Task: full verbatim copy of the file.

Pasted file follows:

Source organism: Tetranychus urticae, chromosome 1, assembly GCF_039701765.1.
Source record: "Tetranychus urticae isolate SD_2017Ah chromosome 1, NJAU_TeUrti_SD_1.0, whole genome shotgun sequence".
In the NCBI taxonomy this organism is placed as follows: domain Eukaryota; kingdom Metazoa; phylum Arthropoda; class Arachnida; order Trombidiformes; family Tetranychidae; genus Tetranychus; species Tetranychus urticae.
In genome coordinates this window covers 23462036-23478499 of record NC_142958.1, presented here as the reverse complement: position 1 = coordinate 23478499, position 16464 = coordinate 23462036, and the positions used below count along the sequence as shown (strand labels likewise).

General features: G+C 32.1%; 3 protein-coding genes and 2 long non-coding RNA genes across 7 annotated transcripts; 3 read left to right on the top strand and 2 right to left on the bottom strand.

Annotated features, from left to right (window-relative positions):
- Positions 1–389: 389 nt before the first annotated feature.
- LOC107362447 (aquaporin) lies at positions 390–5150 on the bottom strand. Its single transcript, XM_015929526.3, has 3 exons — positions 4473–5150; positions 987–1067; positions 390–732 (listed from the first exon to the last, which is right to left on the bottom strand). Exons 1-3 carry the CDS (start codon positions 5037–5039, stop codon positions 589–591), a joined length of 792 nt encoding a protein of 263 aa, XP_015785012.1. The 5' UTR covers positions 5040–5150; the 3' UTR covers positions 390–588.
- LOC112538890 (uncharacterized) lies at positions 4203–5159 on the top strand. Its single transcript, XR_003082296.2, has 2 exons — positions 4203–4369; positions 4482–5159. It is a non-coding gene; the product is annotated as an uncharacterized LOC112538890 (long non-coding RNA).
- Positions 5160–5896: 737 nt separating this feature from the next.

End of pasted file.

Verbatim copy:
Source organism: Tetranychus urticae, chromosome 1, assembly GCF_039701765.1.
Source record: "Tetranychus urticae isolate SD_2017Ah chromosome 1, NJAU_TeUrti_SD_1.0, whole genome shotgun sequence".
In the NCBI taxonomy this organism is placed as follows: domain Eukaryota; kingdom Metazoa; phylum Arthropoda; class Arachnida; order Trombidiformes; family Tetranychidae; genus Tetranychus; species Tetranychus urticae.
In genome coordinates this window covers 23462036-23478499 of record NC_142958.1, presented here as the reverse complement: position 1 = coordinate 23478499, position 16464 = coordinate 23462036, and the positions used below count along the sequence as shown (strand labels likewise).

General features: G+C 32.1%; 3 protein-coding genes and 2 long non-coding RNA genes across 7 annotated transcripts; 3 read left to right on the top strand and 2 right to left on the bottom strand.

Annotated features, from left to right (window-relative positions):
- Positions 1–389: 389 nt before the first annotated feature.
- LOC107362447 (aquaporin) lies at positions 390–5150 on the bottom strand. Its single transcript, XM_015929526.3, has 3 exons — positions 4473–5150; positions 987–1067; positions 390–732 (listed from the first exon to the last, which is right to left on the bottom strand). Exons 1-3 carry the CDS (start codon positions 5037–5039, stop codon positions 589–591), a joined length of 792 nt encoding a protein of 263 aa, XP_015785012.1. The 5' UTR covers positions 5040–5150; the 3' UTR covers positions 390–588.
- LOC112538890 (uncharacterized) lies at positions 4203–5159 on the top strand. Its single transcript, XR_003082296.2, has 2 exons — positions 4203–4369; positions 4482–5159. It is a non-coding gene; the product is annotated as an uncharacterized LOC112538890 (long non-coding RNA).
- Positions 5160–5896: 737 nt separating this feature from the next.